On the other hands, I fully understood that they must capture the revenue on the commodity of seasonal income.  When the Summer is over, it's over.  Can't store it in the inventory !

I'm just kind of sad that, the only country in the whole world with this sports to be affordable by the average income class is gradually diminished into conforming with the rest of the world.  Which means the average retired person no longer could afford to stay in this favorite pastime as they would like to.  How could one be enthusiastic, If a retired person could only afford a handful of rounds golf each month.  They worked hard all their life because they had obligations, no time nor the financial resources to golf as much as they'd like when they were younger.  Now they'd love to golf after retirement but no financial means to keep them interested in the game.  

How could a retired person chose between a pot roast and a round of golf ?    I'll tell you my choice.  It'll be my favorite food and drink.

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On 7/22/2021 at 1:24 PM, Riverboat said:

Let me start by saying this is a serious question, not being argumentative, I'm honestly curious. What is the advantage of a chipper? Why not just use the club with the loft you are looking for and chip with that? You only have 14 spots.  Is the chipper that valuable?

 

3 hours ago, sixcat said:

Not sure what your issue might be? I'm not trolling. Golf was never locked down in the Commonwealth of Virginia at any point during the pandemic, assuming that's what you are referring to. I have played more golf over the past 18 months than at any point since taking up the game 35 years ago at the age of 11. I do feel for the states where golf was locked down but to suggest, as you did, there was a "national lockdown" simply isn't true!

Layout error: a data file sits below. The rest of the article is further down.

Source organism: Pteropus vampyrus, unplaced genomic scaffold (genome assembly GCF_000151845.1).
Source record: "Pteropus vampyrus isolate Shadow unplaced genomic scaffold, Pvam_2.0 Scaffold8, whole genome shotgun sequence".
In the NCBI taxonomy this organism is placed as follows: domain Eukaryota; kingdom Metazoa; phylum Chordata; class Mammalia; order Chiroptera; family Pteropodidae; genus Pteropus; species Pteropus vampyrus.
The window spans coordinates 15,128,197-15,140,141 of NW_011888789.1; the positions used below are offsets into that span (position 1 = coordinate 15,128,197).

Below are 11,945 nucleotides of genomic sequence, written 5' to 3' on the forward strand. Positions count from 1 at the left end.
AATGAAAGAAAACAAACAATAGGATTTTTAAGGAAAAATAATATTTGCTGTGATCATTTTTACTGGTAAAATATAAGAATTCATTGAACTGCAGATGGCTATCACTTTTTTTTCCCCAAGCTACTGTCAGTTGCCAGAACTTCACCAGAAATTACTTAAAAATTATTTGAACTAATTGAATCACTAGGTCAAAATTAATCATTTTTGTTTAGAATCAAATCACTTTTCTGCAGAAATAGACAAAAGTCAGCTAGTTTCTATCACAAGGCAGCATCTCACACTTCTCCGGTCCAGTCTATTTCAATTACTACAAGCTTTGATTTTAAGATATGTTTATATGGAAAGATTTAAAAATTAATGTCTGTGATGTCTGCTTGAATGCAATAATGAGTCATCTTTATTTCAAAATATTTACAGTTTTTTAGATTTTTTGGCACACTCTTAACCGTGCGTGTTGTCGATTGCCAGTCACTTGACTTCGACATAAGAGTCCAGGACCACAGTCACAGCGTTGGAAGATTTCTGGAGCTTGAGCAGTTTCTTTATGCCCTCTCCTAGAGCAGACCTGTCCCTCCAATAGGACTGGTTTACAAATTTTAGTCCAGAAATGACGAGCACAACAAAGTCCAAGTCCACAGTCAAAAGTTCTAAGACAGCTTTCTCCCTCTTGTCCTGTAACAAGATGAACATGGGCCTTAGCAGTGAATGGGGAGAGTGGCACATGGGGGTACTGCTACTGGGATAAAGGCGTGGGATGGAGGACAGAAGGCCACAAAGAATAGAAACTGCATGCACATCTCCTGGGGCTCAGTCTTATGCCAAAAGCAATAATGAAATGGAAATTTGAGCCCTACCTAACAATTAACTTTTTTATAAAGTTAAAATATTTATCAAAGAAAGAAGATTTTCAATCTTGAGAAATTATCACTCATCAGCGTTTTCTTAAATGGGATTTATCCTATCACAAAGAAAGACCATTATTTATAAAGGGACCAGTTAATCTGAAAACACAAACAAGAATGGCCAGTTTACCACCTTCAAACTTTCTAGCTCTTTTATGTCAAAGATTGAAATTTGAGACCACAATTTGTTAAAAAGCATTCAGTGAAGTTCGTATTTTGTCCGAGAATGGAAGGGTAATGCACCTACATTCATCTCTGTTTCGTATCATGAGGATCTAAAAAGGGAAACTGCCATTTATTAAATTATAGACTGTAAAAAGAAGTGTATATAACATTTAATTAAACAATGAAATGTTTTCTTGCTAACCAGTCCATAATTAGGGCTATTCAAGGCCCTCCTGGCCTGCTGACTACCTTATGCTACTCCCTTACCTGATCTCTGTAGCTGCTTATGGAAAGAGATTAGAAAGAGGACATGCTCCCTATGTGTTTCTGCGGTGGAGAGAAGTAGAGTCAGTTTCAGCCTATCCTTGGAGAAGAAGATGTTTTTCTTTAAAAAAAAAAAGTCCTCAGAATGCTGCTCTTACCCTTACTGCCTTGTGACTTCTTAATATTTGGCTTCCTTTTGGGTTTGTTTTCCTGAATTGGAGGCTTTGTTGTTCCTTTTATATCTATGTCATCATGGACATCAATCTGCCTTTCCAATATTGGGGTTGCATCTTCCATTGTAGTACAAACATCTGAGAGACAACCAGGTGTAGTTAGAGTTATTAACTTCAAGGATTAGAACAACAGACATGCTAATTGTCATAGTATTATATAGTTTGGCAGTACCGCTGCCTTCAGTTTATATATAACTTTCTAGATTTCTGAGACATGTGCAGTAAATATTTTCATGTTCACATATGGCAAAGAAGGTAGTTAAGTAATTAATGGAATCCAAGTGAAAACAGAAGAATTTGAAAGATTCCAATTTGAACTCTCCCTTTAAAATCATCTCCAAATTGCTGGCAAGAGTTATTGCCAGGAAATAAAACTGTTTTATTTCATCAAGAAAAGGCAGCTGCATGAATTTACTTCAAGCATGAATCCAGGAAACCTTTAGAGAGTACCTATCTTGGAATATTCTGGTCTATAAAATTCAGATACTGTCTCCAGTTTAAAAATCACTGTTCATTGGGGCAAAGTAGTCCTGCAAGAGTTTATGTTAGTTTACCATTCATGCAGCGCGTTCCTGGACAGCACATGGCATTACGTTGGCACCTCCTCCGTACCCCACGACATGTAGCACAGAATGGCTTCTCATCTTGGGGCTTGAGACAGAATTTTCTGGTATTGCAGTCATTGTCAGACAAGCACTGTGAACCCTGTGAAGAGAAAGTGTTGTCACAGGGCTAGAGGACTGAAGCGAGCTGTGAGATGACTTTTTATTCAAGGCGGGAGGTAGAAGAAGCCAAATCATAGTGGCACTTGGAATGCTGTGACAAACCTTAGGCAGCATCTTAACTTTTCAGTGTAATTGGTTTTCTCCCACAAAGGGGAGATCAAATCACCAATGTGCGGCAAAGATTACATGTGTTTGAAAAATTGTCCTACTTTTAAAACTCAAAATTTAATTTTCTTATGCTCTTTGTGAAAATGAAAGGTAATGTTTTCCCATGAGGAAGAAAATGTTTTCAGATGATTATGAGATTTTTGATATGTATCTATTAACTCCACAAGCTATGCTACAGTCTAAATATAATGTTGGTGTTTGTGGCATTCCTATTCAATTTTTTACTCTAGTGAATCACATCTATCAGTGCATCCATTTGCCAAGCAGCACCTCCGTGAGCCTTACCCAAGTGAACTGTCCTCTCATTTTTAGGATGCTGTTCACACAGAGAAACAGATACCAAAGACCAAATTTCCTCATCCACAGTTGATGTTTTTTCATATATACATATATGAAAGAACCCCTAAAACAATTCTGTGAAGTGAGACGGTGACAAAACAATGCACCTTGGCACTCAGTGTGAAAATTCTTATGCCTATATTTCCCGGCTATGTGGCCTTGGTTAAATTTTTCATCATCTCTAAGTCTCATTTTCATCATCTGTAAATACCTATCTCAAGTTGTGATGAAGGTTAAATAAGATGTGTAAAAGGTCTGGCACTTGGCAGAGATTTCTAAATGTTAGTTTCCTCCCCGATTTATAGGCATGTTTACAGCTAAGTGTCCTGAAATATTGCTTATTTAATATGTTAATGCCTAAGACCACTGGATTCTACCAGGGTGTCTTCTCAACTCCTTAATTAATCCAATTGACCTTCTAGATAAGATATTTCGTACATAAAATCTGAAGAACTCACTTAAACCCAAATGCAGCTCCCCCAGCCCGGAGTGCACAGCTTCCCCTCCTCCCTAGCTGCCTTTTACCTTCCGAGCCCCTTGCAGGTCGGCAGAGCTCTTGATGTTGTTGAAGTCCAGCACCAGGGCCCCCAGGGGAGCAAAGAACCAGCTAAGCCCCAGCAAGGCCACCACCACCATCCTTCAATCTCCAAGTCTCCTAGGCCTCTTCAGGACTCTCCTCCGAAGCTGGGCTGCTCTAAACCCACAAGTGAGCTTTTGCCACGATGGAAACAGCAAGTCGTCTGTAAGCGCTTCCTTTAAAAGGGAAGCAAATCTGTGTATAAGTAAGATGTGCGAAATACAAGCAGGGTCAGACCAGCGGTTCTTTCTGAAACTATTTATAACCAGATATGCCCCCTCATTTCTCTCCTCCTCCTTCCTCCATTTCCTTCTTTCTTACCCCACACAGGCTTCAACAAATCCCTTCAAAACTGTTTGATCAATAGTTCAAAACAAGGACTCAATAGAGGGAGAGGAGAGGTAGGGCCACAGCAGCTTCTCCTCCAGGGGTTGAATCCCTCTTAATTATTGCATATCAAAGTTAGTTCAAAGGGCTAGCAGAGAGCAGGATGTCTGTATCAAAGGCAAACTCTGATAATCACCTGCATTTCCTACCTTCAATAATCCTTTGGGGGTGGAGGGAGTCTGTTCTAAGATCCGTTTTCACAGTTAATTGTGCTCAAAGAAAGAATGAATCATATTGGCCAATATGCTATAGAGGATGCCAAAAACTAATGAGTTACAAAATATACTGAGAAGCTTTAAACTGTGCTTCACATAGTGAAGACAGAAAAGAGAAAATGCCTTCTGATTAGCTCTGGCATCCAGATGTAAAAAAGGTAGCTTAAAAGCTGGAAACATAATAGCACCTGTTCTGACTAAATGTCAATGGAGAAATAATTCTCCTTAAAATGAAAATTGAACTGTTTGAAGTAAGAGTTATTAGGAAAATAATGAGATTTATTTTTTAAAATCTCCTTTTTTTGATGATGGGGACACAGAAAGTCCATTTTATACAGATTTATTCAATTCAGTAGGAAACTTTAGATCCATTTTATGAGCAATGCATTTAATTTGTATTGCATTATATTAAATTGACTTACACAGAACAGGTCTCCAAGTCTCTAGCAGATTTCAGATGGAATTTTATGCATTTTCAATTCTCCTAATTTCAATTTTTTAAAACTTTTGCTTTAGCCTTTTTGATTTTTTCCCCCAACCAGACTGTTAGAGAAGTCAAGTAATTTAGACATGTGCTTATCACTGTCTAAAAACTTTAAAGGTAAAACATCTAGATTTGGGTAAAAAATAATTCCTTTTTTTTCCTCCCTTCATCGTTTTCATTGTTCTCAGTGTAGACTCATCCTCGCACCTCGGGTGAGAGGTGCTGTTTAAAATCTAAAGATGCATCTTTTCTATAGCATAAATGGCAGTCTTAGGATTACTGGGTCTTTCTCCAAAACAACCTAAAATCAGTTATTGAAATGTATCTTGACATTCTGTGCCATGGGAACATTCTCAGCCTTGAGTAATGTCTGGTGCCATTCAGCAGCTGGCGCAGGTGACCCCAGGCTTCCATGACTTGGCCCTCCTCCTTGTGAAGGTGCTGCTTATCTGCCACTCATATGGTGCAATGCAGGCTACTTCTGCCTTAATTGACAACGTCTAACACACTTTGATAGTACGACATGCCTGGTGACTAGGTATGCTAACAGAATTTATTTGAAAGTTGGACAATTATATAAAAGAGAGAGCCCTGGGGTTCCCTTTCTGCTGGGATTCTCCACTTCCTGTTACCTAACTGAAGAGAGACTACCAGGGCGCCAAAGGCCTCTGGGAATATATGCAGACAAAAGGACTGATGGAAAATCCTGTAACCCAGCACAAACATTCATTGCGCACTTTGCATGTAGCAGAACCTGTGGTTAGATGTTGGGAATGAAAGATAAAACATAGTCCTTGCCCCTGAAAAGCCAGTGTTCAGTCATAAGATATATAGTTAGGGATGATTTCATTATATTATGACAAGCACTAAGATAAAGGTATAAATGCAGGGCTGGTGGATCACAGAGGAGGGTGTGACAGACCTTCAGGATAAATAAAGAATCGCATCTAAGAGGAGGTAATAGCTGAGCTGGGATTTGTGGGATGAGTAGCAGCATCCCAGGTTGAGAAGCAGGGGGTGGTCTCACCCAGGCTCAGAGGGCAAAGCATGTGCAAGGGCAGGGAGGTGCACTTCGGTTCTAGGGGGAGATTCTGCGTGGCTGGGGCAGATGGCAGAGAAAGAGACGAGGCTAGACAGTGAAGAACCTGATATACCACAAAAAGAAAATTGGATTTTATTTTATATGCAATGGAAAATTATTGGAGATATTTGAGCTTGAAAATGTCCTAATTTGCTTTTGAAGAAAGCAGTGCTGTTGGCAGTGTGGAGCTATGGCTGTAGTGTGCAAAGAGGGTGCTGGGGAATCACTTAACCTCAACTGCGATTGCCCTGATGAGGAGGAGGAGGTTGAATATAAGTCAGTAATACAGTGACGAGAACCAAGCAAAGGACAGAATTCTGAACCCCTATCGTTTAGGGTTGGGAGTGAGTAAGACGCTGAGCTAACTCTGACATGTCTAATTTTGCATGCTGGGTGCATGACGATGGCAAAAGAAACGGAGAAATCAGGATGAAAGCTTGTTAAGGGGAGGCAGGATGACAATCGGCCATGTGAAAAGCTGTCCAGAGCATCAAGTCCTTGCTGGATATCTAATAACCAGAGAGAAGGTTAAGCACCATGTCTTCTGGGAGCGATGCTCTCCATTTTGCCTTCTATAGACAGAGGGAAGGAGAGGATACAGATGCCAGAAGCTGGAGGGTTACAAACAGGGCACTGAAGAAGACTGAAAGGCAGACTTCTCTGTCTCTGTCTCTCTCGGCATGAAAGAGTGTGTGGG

Speaking of basements, I can't get access to mine. My teenage daughters and their friends took it over years ago. I'm currently sitting in my office waiting for CAD to process documents so I wrap up a water distribution system project for central Virginia.

Agree. In WI, we only missed April and May. The courses only become really playable in later May. Several private clubs then had waiting lists. We have one public driving range with heated bays. They had to add a scannable code outside the building to check the wait times. Too often the times ran out past an hour. 
Last year was crazy for access times. 

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6 hours ago, ShootingYourAge said:

Tee times are scarce at the club level., not just public courses  What is the pushback going to be, and in some places already is, from the long-standing members who now have upwards of 50% more golfers to compete with for tee times, dinner reservations, etc.?

I believe this phenomenon will also pass with the end of the pandemic.  Problem is, no one could say when the end will come.